Finally the big day came and my game design course students presented their game projects in class. Some were really cool, some still needed some work, but when considered that we had only six weeks during a very very hot summer time, then its really nice what my students put together.
A quick post-mortem
What went right:
Rapid prototyping and iterative design turned out the be fruitful and prevented right from the start that students got into some sort of “writers blog”. Actually any sort of writing has been kept to the minimum during the process, so that student developed the habit to “show it”, rather than to “talk about it”. I only asked for a one page high-concept in the first lecture which was assigned for the next day. I quickly read through these and asked everyone to bring a paper prototype of their game idea for the coming week, so that we immediately could start discussing systems and mechanics on what they had brought to class. Those who couldn’t nail it down within the first two lessons were asked to go for a simple racing game design, an idea which I am Brenda Brathwaite very thankful for. Combined with a grading system that put emphasis on attendance to game testing sessions, it “forced” student to stay focused throughout the six weeks they had. Despite the quick prototyping and the limited time that students had, it was amazing to see how much the initial ideas transformed and developed into totally different games.
What went wrong:
I was surprised to realize that all student projects required still more testing and design iterations. The theory/practice ratio of lecture hours was approximately 1:1, but I urgently need to find ways to create a ratio of at least 1:2 in favor of practice. This simply means that I have to deliver the theory more compact, with simpler to understand examples from games.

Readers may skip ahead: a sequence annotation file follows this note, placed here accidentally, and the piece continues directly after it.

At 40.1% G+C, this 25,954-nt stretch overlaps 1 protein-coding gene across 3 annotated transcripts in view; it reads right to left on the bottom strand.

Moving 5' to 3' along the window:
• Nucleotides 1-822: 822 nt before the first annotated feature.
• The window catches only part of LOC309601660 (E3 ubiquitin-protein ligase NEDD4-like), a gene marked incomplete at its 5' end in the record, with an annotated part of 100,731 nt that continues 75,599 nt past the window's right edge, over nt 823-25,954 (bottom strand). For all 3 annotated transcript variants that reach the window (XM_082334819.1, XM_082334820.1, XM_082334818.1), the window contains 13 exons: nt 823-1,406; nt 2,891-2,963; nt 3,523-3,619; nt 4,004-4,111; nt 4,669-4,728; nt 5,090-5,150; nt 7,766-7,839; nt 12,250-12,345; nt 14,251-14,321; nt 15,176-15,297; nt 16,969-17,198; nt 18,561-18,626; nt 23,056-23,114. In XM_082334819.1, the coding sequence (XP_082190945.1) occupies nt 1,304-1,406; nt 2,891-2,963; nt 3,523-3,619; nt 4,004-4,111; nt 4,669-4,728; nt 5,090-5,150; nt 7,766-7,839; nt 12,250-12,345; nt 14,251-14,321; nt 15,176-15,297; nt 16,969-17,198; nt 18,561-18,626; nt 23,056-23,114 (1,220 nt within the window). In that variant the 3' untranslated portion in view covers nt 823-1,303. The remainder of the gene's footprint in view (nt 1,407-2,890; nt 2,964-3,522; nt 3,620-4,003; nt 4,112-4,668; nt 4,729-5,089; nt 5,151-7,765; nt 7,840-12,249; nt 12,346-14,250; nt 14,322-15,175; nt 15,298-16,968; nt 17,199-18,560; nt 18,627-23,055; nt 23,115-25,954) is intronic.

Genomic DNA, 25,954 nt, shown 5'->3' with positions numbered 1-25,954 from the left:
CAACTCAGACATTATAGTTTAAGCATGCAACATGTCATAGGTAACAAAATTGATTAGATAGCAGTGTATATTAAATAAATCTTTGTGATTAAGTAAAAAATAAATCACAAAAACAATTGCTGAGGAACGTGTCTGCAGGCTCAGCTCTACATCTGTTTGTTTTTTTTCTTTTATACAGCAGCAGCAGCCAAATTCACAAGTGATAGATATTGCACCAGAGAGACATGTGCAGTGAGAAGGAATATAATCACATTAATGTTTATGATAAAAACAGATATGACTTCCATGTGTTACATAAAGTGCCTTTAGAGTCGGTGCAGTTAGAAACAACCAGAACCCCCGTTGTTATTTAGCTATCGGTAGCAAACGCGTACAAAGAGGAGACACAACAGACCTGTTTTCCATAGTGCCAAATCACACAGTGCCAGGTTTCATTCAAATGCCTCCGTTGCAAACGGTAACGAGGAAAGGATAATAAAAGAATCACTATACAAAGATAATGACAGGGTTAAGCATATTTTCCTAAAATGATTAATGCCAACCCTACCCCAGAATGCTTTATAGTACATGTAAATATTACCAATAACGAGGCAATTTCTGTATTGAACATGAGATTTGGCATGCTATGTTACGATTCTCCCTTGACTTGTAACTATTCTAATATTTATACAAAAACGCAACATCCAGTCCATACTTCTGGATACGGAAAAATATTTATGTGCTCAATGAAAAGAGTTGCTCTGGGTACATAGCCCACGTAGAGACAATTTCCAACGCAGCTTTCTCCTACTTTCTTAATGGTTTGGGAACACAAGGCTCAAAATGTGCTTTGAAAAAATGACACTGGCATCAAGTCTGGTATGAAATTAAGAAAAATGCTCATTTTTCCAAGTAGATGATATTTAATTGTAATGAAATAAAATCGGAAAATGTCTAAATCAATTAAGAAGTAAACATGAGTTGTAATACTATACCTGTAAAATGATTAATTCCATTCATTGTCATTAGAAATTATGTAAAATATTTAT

Another weakness was that I had not developed any effective measures in monitoring the progress of the iterations in detail. Students (although they were asked to do so) rarely ever kept lists of the changes they made to the game and how these altered the behavior of the game and the status of the players. Often memorizing was my only way to follow the change in projects. This definitely calls for the development of a formal method to standardize the ways in which testing results and change in the designs are logged. This log must become part of the grading in order be taken serious by the students.
Most of the students totally skipped the reading assignments. I had to reduce the number of articles due to problems they had with the english language. Students had huge difficulties in understanding the texts and therefore only learned something from the summaries I made in class. This is sad because they really miss the chance to know about some of the coolest articles on game design that you can find out there. I’m also a bit of the Old School and I strongly believe that reading is an essential part of the educational process. However, I must come up with ways that make it easier for students to read what I told them to read.
Despite the many “wrongs”, I’m happy with how the summer school went and I’m looking forward for the coming semester. Hopefully another game design course, more projects, more game discussions, more fun! It’s just phantastic to be in midst of it.